A month ago, author-activist Bill McKibben told a University of Toledo audience it’s “not hyperbole to say Ohio might play a significant role in the geological future of the planet” and that the outcome of the presidential campaign “could affect [Earth’s climate] for tens of thousands of years.”
Now, with Republican Donald Trump winning the White House and world leaders gathered in Morocco for annual United Nations climate talks, speculation abounds over what the Trump presidency will mean for climate change — especially here in the Great Lakes region, which has one of the most impacted ecosystems.
Questions were raised Wednesday not just by environmentalists, but also members of the military, business, and religious communities.
Mr. Trump has vowed to do away with President Obama’s controversial Clean Power Plan, a set of tough new rules on coal-fired power plants.
He has called climate change “a hoax,” and vowed to pull the United States out of last December’s landmark Paris Agreement, which brought together nearly 200 countries on a historic plan to address climate change.
Salaheddine Mezouar, president of COP22, the UN’s 22nd Conference of Parties now meeting in Morocco, issued a statement urging Mr. Trump to keep America in the Paris Agreement, signed at COP21.
“The climate change question concerns the preservation of our livelihood, dignity, and the only planet on which we all live,” the statement read.
The Trump campaign declined requests for comment.
Jon Stainbrook, Lucas County GOP chairman, said that while Mr. Trump’s goal is to streamline regs he “doesn’t want harm to come to his family or anyone else’s.”
Retired U.S. Marine Brig. Gen. Stephen Cheney, chief executive of the American Security Project, said he hopes Mr. Trump was just “pandering for votes” when he talked about reopening coal mines.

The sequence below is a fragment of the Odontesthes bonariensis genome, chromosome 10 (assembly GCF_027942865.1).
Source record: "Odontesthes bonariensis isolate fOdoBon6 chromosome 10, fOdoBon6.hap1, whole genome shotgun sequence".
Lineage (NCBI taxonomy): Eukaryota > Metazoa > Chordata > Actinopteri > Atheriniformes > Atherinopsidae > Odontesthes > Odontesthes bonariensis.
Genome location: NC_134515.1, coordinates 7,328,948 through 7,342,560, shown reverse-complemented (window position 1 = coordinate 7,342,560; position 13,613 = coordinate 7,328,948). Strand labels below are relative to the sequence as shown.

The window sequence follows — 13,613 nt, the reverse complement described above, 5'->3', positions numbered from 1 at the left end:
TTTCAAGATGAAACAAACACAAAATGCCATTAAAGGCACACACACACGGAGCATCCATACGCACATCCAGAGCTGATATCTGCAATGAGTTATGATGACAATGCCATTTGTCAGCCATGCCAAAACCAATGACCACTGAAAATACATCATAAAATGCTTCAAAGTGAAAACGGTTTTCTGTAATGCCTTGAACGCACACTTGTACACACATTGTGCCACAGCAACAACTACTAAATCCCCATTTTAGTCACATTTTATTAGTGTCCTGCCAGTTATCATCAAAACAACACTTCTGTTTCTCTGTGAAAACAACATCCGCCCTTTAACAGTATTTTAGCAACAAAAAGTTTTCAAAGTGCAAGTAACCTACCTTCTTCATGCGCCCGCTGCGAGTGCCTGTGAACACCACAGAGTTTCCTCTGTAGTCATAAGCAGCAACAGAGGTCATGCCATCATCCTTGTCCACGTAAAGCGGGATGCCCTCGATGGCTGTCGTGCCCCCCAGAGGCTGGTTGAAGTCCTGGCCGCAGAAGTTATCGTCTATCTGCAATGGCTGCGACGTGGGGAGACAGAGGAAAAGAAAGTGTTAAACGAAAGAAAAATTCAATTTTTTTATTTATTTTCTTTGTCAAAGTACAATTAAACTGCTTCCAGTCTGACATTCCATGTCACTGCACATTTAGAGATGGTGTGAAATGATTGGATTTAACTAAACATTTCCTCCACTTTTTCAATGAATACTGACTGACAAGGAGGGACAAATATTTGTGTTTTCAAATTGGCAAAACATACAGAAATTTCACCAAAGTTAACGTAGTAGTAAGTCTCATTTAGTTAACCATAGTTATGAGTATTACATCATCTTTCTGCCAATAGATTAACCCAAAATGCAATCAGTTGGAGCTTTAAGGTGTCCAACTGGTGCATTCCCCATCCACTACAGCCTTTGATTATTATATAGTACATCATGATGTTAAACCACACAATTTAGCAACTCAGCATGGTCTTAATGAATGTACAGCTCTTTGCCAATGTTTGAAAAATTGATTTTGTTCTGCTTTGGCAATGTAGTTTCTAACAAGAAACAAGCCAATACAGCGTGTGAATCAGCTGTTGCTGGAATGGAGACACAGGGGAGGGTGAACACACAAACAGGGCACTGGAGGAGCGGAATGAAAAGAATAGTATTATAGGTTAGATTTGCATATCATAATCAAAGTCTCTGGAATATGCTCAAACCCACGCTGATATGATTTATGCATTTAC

“We know climate change is contributing to instability all over the world and it’s getting worse,” he said. “It’s getting much worse.”
Brigadier General Cheney said he expects senior military officials to impress upon Mr. Trump the seriousness of climate change from a national security standpoint.
“I’ve got to believe there are enough folks on the national security side that we can make a dent in this,” Brigadier General Cheney said.
Nigel Topping, chief executive of London-based We Mean Business, a coalition that works with some of the world’s top businesses and investors on climate change issues, said General Motors, Microsoft, Apple, and Amazon are investing in a clean economy because it makes business sense.
He noted Tesla’s success making electric vehicles.
“Yes, this is a time of uncertainty,” Mr. Topping said. “But I’m comfortable a number of international businesses are already committed to a zero carbon economy.”
Andrew Steer, World Resources Institute president and chief executive, said the “evidence is overwhelming” that today’s businesses improve their bottom line when they operate cleaner and more efficiently.
“We’re hoping over time the evidence will become more clear to the incoming administration,” Mr. Steer said, adding that his institute is “hoping and praying” Mr. Trump keeps the United States in the Paris Agreement.
Under former President George W. Bush’s administration, the United States declined to join the previous climate deal, the 1997 Kyoto Protocol.
That greatly reduced the accord’s impact. But Mr. Obama made climate change a priority, and was instrumental in making the Paris accord come together.
“We wouldn’t have the remarkable Paris deal if it wasn’t for the United States leadership,” he said.
Mindy Lubber, Ceres president, a group that promotes environmentally sensible business and investor policies, said it’s now cheaper to cut carbon emissions and use clean energy.
“If there’s anything clear, it’s that economics matter and that science matters, as well,” she said. “The world will move forward, with or without us.”
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